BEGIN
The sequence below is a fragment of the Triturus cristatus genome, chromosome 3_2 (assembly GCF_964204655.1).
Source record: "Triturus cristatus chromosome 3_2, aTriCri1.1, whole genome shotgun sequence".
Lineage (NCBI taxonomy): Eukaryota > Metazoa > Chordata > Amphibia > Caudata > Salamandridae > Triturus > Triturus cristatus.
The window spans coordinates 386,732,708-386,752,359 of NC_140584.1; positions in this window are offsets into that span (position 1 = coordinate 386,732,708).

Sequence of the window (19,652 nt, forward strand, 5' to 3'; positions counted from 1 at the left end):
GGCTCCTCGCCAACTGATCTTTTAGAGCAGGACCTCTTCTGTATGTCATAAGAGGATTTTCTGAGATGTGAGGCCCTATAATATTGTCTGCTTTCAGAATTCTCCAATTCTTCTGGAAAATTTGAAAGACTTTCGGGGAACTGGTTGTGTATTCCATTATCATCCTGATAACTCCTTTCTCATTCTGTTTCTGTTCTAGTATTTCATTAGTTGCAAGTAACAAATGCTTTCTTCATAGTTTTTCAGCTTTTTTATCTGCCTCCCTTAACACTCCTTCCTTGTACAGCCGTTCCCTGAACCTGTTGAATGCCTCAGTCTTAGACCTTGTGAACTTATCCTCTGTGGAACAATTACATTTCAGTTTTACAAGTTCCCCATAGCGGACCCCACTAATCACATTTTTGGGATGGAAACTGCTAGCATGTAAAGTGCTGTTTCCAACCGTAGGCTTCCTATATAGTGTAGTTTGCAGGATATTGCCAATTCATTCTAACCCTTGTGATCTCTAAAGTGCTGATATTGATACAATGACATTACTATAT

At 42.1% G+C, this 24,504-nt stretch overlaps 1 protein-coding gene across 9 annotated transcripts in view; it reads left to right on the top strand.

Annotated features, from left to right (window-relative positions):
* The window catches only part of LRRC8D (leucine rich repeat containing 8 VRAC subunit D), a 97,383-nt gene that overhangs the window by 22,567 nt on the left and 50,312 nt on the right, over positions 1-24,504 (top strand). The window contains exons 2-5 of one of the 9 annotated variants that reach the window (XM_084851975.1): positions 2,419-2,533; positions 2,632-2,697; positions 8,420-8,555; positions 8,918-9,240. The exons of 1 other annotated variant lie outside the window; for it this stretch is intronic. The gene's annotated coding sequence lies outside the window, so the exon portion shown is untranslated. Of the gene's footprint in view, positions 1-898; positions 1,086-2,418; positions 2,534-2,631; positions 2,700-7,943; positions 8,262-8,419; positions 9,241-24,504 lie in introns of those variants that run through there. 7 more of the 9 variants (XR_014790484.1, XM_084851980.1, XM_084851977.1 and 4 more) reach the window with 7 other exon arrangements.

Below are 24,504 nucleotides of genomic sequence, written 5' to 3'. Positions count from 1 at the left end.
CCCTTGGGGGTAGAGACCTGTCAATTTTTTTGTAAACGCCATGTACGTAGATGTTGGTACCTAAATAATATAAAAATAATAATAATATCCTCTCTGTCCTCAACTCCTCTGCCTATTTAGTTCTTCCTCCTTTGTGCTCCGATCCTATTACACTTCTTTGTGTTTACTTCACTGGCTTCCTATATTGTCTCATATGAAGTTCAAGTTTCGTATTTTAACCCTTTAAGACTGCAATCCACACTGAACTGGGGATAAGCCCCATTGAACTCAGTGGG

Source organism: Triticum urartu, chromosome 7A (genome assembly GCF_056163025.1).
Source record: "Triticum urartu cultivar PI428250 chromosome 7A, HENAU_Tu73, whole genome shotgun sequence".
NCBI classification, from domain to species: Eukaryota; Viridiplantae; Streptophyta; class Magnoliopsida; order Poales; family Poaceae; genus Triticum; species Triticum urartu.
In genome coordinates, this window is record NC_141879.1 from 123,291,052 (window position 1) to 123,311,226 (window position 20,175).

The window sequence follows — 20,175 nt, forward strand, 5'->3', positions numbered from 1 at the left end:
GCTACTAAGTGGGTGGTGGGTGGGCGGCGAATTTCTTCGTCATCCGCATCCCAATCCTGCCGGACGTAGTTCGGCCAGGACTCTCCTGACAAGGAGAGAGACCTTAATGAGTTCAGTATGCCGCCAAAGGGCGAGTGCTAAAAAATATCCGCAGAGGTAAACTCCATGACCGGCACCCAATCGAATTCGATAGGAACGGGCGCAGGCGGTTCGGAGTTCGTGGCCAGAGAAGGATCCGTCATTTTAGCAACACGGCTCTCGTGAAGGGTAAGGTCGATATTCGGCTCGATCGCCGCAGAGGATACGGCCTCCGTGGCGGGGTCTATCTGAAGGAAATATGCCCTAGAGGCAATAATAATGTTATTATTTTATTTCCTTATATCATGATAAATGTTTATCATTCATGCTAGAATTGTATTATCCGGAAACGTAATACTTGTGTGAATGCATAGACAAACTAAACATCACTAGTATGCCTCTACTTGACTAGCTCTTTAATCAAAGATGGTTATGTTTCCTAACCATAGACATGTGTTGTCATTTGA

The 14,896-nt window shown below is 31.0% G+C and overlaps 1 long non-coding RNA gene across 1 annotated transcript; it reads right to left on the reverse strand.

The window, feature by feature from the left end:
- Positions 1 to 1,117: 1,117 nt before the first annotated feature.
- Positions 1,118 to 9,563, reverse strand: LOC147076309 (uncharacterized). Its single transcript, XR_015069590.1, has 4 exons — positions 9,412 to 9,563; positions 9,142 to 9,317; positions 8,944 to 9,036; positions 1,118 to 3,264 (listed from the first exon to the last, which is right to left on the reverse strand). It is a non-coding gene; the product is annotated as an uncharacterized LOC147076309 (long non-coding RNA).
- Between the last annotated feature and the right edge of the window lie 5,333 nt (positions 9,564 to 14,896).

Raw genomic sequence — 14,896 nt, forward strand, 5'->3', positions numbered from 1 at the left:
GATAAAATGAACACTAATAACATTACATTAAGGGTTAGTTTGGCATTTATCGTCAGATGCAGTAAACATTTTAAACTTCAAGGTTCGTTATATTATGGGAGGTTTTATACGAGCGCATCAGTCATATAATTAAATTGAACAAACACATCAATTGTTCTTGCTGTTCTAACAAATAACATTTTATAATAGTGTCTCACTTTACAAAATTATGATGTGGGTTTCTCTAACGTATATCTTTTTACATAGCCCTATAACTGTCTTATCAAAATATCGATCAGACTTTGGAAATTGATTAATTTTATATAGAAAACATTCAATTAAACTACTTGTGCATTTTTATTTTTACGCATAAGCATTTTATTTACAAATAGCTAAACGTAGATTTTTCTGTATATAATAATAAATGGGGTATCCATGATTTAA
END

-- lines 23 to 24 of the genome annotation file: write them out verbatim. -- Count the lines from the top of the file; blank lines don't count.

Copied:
Raw genomic sequence — 14,896 nt, forward strand, 5'->3', positions numbered from 1 at the left:
GATAAAATGAACACTAATAACATTACATTAAGGGTTAGTTTGGCATTTATCGTCAGATGCAGTAAACATTTTAAACTTCAAGGTTCGTTATATTATGGGAGGTTTTATACGAGCGCATCAGTCATATAATTAAATTGAACAAACACATCAATTGTTCTTGCTGTTCTAACAAATAACATTTTATAATAGTGTCTCACTTTACAAAATTATGATGTGGGTTTCTCTAACGTATATCTTTTTACATAGCCCTATAACTGTCTTATCAAAATATCGATCAGACTTTGGAAATTGATTAATTTTATATAGAAAACATTCAATTAAACTACTTGTGCATTTTTATTTTTACGCATAAGCATTTTATTTACAAATAGCTAAACGTAGATTTTTCTGTATATAATAATAAATGGGGTATCCATGATTTAA